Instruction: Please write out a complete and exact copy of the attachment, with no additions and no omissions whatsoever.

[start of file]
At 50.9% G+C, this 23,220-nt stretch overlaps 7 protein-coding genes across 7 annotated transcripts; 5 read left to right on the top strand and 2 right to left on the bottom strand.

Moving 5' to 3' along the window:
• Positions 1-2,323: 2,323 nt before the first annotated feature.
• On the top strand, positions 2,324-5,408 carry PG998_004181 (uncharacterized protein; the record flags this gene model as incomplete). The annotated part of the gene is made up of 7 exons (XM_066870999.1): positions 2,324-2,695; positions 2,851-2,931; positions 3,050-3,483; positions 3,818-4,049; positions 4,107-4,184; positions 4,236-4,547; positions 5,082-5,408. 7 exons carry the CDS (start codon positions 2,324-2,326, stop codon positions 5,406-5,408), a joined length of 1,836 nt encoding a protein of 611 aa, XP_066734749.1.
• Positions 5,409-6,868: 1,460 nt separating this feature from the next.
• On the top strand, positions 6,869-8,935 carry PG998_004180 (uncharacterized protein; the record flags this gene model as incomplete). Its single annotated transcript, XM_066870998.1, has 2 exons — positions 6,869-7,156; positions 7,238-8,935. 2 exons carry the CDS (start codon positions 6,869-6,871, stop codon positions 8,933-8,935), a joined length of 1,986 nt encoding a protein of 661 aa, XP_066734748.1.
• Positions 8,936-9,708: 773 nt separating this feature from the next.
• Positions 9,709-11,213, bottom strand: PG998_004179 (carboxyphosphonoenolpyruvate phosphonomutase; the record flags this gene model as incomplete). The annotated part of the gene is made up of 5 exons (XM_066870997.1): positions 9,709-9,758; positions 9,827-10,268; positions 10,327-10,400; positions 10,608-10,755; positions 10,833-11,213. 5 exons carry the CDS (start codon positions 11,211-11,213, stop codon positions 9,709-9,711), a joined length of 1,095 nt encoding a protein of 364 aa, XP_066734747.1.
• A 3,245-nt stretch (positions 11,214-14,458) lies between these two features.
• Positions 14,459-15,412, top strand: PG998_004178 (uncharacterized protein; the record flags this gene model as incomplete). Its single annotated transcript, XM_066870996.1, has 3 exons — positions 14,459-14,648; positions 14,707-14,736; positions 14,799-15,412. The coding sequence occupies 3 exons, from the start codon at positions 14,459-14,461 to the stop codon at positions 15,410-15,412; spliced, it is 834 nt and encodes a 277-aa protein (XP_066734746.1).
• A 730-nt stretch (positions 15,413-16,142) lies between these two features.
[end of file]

At 50.9% G+C, this 23,220-nt stretch overlaps 7 protein-coding genes across 7 annotated transcripts; 5 read left to right on the top strand and 2 right to left on the bottom strand.

Moving 5' to 3' along the window:
• Positions 1-2,323: 2,323 nt before the first annotated feature.
• On the top strand, positions 2,324-5,408 carry PG998_004181 (uncharacterized protein; the record flags this gene model as incomplete). The annotated part of the gene is made up of 7 exons (XM_066870999.1): positions 2,324-2,695; positions 2,851-2,931; positions 3,050-3,483; positions 3,818-4,049; positions 4,107-4,184; positions 4,236-4,547; positions 5,082-5,408. 7 exons carry the CDS (start codon positions 2,324-2,326, stop codon positions 5,406-5,408), a joined length of 1,836 nt encoding a protein of 611 aa, XP_066734749.1.
• Positions 5,409-6,868: 1,460 nt separating this feature from the next.
• On the top strand, positions 6,869-8,935 carry PG998_004180 (uncharacterized protein; the record flags this gene model as incomplete). Its single annotated transcript, XM_066870998.1, has 2 exons — positions 6,869-7,156; positions 7,238-8,935. 2 exons carry the CDS (start codon positions 6,869-6,871, stop codon positions 8,933-8,935), a joined length of 1,986 nt encoding a protein of 661 aa, XP_066734748.1.
• Positions 8,936-9,708: 773 nt separating this feature from the next.
• Positions 9,709-11,213, bottom strand: PG998_004179 (carboxyphosphonoenolpyruvate phosphonomutase; the record flags this gene model as incomplete). The annotated part of the gene is made up of 5 exons (XM_066870997.1): positions 9,709-9,758; positions 9,827-10,268; positions 10,327-10,400; positions 10,608-10,755; positions 10,833-11,213. 5 exons carry the CDS (start codon positions 11,211-11,213, stop codon positions 9,709-9,711), a joined length of 1,095 nt encoding a protein of 364 aa, XP_066734747.1.
• A 3,245-nt stretch (positions 11,214-14,458) lies between these two features.
• Positions 14,459-15,412, top strand: PG998_004178 (uncharacterized protein; the record flags this gene model as incomplete). Its single annotated transcript, XM_066870996.1, has 3 exons — positions 14,459-14,648; positions 14,707-14,736; positions 14,799-15,412. The coding sequence occupies 3 exons, from the start codon at positions 14,459-14,461 to the stop codon at positions 15,410-15,412; spliced, it is 834 nt and encodes a 277-aa protein (XP_066734746.1).
• A 730-nt stretch (positions 15,413-16,142) lies between these two features.